I don't even have 15 gallons of water combined in the whole system!
I am tempted to have him replace this one gallon with a 3 gallon.
A 15 gallon bladder tank, isn't as big as you may think.
And there is no harm having a 15 gallon bladder tank on a system that only need 2 or 3 gallons of expansion.
Keep in mind, that systems that run at low temps during the mild weather, and then at high temps as it gets colder out, have to be figured at teh high temp, not the low temp.
PS: Do NOT use a portable water expansion tank.
It does void warranty, as it is not listed for use with that boiler.
How big a bladder?
portable? or potable?
Reading my manual, I have an open-type system with a bladder tank and an automatic air vent. The manual also states that I will need a 3 gallon bladder tank at 12psi.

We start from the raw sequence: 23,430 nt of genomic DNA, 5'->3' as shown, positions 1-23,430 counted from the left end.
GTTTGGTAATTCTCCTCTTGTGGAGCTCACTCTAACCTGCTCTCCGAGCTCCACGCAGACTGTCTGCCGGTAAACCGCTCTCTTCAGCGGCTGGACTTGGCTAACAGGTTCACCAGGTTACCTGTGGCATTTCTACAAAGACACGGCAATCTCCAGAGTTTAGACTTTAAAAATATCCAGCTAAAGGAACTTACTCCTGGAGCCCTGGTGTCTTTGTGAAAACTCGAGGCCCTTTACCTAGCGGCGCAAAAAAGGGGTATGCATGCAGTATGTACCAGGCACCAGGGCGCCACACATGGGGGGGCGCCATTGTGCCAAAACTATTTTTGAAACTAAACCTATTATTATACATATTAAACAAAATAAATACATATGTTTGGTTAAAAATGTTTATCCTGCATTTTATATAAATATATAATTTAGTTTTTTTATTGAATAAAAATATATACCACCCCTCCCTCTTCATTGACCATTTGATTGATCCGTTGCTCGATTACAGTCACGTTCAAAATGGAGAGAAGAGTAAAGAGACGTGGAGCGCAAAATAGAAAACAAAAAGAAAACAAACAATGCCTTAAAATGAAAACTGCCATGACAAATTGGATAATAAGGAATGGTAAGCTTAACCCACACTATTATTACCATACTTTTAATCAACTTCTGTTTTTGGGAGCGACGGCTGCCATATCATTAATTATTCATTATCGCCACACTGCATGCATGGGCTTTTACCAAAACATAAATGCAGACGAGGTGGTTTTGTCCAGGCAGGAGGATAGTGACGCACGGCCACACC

This tank will hang from the pipes and I cannot see it being 15 gallons.
Is this how you you install all of your systems, I can understand that too big is better than too small, but my system only needs to release about a cup of water to lower the psi one pound at 150degrees.
I never heard of a 1 gallon expansion tank. I believe he means a #15. It is about the size of a gallon or two container but is equal to a 15 gallon non-bladder type tank.
I want to believe that the little #15 tank I have is big enough.
It doesn't take much water to relieve the pressure in my system even with both zones circulating.
I could relieve alot of pressure with that little tank.
What do you guys think?
I tend to refer to tank sizes using open/steel tank sizing.
A #30 tank is what you should have as a minimum size tank.
A #30 is roughly equivalent to a 15 gallon open/steel tank. In ability.
They don't hold the same amount of water.
The tank you have, if it came with 40PSIG of air pressure, its a thermal tank(potable water), not a hydronic expansion tank.
Here is a brochure from Extrol for sizing. Use worst case scenerio. Other manufacturers have different charts. I know the tank size changes at different points in the chart.